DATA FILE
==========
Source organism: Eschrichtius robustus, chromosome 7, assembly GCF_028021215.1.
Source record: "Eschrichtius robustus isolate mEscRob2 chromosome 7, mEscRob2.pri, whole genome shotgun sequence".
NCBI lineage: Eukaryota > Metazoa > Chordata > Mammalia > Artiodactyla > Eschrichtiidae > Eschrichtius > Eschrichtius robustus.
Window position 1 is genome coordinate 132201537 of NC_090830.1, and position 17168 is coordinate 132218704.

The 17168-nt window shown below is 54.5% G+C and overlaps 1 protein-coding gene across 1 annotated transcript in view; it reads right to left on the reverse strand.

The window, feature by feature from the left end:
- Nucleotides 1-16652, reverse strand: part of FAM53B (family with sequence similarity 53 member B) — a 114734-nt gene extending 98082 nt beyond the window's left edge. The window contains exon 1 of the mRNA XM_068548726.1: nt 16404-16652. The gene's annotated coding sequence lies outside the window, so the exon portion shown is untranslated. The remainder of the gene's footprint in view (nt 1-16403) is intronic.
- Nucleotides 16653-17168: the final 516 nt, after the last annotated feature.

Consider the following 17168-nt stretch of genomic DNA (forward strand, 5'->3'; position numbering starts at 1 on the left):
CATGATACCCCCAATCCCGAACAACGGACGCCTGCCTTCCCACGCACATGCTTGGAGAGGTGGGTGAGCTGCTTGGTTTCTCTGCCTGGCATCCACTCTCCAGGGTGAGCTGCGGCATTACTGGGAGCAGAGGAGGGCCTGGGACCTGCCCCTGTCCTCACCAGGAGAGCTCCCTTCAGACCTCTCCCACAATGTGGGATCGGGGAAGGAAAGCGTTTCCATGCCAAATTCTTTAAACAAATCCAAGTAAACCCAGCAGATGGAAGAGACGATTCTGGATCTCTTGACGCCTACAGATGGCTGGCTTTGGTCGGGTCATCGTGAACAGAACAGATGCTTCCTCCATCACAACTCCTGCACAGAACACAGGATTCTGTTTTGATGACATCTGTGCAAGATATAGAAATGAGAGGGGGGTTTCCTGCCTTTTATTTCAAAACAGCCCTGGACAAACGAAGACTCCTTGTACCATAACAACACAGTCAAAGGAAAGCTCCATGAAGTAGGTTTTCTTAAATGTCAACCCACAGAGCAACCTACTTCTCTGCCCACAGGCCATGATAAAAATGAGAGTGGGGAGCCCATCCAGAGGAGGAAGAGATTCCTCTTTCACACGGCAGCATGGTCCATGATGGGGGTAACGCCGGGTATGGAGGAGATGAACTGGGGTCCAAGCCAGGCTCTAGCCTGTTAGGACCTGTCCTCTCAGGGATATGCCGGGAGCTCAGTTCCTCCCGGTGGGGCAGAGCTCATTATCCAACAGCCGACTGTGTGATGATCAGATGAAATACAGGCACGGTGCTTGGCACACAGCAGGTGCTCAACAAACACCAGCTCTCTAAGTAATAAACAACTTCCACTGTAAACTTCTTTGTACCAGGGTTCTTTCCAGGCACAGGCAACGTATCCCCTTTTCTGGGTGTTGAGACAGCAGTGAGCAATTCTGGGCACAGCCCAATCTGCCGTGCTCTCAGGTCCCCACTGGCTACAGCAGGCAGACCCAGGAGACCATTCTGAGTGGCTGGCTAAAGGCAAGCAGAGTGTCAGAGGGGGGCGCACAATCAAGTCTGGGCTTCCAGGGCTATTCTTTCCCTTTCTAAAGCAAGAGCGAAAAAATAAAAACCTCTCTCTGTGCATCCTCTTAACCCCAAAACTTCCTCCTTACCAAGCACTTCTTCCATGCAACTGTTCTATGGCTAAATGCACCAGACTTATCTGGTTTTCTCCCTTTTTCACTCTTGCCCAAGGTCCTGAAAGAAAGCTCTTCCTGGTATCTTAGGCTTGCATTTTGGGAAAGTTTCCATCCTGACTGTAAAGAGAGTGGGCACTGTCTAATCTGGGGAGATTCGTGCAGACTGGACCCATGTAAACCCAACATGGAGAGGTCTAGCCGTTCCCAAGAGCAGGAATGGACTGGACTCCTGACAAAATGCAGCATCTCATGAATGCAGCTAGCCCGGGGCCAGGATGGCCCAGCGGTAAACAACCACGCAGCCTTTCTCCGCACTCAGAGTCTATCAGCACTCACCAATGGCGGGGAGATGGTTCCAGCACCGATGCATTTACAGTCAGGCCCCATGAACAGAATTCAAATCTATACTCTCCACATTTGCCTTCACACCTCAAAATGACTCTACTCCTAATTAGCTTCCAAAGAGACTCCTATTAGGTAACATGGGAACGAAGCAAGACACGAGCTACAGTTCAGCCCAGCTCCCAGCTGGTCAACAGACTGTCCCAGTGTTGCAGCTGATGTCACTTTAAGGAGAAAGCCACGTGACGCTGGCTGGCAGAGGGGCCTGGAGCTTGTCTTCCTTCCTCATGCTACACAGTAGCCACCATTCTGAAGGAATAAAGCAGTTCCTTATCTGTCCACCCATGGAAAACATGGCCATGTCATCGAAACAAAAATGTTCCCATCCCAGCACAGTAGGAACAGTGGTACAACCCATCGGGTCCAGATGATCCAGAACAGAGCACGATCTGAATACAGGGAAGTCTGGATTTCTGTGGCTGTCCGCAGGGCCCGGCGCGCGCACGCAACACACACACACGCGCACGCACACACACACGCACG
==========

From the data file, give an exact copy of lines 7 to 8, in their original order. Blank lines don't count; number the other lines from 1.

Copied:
- Nucleotides 1-16652, reverse strand: part of FAM53B (family with sequence similarity 53 member B) — a 114734-nt gene extending 98082 nt beyond the window's left edge. The window contains exon 1 of the mRNA XM_068548726.1: nt 16404-16652. The gene's annotated coding sequence lies outside the window, so the exon portion shown is untranslated. The remainder of the gene's footprint in view (nt 1-16403) is intronic.
- Nucleotides 16653-17168: the final 516 nt, after the last annotated feature.